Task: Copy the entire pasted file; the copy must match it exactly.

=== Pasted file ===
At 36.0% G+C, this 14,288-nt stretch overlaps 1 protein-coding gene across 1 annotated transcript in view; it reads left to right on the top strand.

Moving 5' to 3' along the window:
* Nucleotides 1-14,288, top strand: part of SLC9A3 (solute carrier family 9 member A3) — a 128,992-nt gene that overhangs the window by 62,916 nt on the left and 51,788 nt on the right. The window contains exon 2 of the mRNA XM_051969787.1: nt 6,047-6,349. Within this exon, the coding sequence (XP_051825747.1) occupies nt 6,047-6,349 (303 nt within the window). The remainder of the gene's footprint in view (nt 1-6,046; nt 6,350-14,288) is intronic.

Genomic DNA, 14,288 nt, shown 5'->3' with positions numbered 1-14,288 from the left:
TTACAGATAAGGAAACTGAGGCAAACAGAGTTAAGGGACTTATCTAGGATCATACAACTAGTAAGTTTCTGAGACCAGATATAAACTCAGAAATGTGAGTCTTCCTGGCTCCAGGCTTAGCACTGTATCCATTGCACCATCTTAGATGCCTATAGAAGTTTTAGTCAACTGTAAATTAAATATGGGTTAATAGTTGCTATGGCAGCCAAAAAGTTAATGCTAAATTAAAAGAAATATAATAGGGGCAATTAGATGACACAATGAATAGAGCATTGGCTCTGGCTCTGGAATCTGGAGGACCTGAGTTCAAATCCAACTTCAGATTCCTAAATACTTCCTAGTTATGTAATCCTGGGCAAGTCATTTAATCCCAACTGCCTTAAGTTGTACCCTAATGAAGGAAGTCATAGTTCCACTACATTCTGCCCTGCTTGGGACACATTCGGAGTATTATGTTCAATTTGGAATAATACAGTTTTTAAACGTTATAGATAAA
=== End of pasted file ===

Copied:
At 36.0% G+C, this 14,288-nt stretch overlaps 1 protein-coding gene across 1 annotated transcript in view; it reads left to right on the top strand.

Moving 5' to 3' along the window:
* Nucleotides 1-14,288, top strand: part of SLC9A3 (solute carrier family 9 member A3) — a 128,992-nt gene that overhangs the window by 62,916 nt on the left and 51,788 nt on the right. The window contains exon 2 of the mRNA XM_051969787.1: nt 6,047-6,349. Within this exon, the coding sequence (XP_051825747.1) occupies nt 6,047-6,349 (303 nt within the window). The remainder of the gene's footprint in view (nt 1-6,046; nt 6,350-14,288) is intronic.

Genomic DNA, 14,288 nt, shown 5'->3' with positions numbered 1-14,288 from the left:
TTACAGATAAGGAAACTGAGGCAAACAGAGTTAAGGGACTTATCTAGGATCATACAACTAGTAAGTTTCTGAGACCAGATATAAACTCAGAAATGTGAGTCTTCCTGGCTCCAGGCTTAGCACTGTATCCATTGCACCATCTTAGATGCCTATAGAAGTTTTAGTCAACTGTAAATTAAATATGGGTTAATAGTTGCTATGGCAGCCAAAAAGTTAATGCTAAATTAAAAGAAATATAATAGGGGCAATTAGATGACACAATGAATAGAGCATTGGCTCTGGCTCTGGAATCTGGAGGACCTGAGTTCAAATCCAACTTCAGATTCCTAAATACTTCCTAGTTATGTAATCCTGGGCAAGTCATTTAATCCCAACTGCCTTAAGTTGTACCCTAATGAAGGAAGTCATAGTTCCACTACATTCTGCCCTGCTTGGGACACATTCGGAGTATTATGTTCAATTTGGAATAATACAGTTTTTAAACGTTATAGATAAA